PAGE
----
A funeral prayer service for Nabra Hassanen, the Muslim teen who was attacked and killed early Sunday near a Virginia mosque, will be held Wednesday.
Nabra was among a group of teenagers who were gathered at the All Dulles Area Muslim Society for an all-night event overnight Saturday during Ramadan, and who were returning to the center after going to eat at a fast food restaurant.
The Associated Press reported that Fairfax County police spokeswoman Julie Parker said at a news conference Monday that "Nothing indicates that (Hassanen's death) was motivated by race or by religion".
"You can't just say, 'Oh, he didn't say anything against Islam, so no hate crime, '" said CAIR spokesman Ibrahim Hooper.
Nabra's family has said she was wearing a long women's garment known as an abaya and a hijab head covering.
At the funeral, where an overflow area was itself overflowing with mourners, Magid acknowledged that the slaying has people grieving and fearful, but he praised the many people who turned out "in a fever" to search for the teen before police discovered her body Sunday afternoon.
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Magid said he sought to comfort the victim's mother by telling her that a person who dies in such a manner will enter paradise with no questions asked.
Police said Hassanen was bludgeoned with a baseball bat early Sunday by a motorist who drove up to about 15 Muslim teenagers as they walked or bicycled along a road.
"What investigators told the father and the mother, he hit her in the head and put her in the auto and he threw her in the water", said family friend and spokesperson Abas Sherif. Police said he beat her with a baseball bat early Sunday, drove off with her in his auto and assaulted her again - they haven't said how - before dumping her body in a pond near her home. Her body was found Sunday evening in Loudoun County.
This undated image provided by the Hassanen family shows Nabra Hassanen in Fairfax, Va. Police in Fairfax, Va., said Monday, June 19, 2017, that "road rage" was to blame for the slaying of a 17-year-old muslim girl who was walking with friends to her mosque between Ramadan prayers this weekend.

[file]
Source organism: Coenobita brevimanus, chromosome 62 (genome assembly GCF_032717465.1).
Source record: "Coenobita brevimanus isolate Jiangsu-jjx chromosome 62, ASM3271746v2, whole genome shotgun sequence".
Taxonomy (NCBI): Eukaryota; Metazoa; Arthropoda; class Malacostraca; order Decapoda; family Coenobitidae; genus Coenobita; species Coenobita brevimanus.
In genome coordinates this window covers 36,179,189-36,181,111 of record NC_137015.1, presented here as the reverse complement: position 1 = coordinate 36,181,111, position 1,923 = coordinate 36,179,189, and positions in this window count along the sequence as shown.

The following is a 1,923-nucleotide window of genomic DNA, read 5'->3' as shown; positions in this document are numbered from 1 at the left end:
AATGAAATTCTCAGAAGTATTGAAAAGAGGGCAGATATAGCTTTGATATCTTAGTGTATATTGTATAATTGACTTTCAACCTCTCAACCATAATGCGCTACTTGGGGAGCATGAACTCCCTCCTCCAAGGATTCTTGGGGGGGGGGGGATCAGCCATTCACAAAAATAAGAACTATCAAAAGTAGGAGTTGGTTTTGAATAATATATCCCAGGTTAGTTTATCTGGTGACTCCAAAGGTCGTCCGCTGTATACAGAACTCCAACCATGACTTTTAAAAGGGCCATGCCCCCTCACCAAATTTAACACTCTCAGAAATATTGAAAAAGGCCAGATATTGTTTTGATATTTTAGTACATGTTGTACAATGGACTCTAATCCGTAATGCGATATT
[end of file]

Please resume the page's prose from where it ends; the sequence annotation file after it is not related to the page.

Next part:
Police say the girl was assaulted a second time before her body was dumped in a pond in Loudon County, but the Fairfax detectives continue to take the lead in the case.
Most hate-crime cases are handled by state prosecutors, and typically carry stiffer penalties than crimes charged without a bias component.
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"That is the highest number since 2001, when the al Qaeda attacks on NY and elsewhere drove the number to its highest ever level, 481 hate crimes", according to Mark Potok with the Southern Poverty Law Center.
Beyond the tougher potential punishment, formally attaching the hate-crime label in court can signal to the broader community that certain heinous acts are different due to their intended impact.
"Such incidents send shock waves through the entire community and have the potential to make communities feel unsafe and vulnerable", ADL's Washington regional director Doron F. Ezickson said in a statement.
The teens scattered and most ran back to the mosque, but Nabra tripped on her traditional dress and fell.
At the same time, he said there are people in the Muslim community who are less concerned with the legalities of what constitutes a hate crime and have a more visceral reaction. No federal charges have been filed.
A funeral service is planned for 1:30 p.m. Wednesday for Hassanen at her northern Virginia mosque, the All Dulles Area Muslim Society. Why, when my daughter fell down, why did he hit her? "For what?" Mohmoud Hassanen said. He doesn't know us. We don't hate anybody because of religion or color.
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"I just wanted to support the family and the community", said Omar Ghowrwal, 34, who traveled to the mosque alone from neighboring Ashburn, Virginia.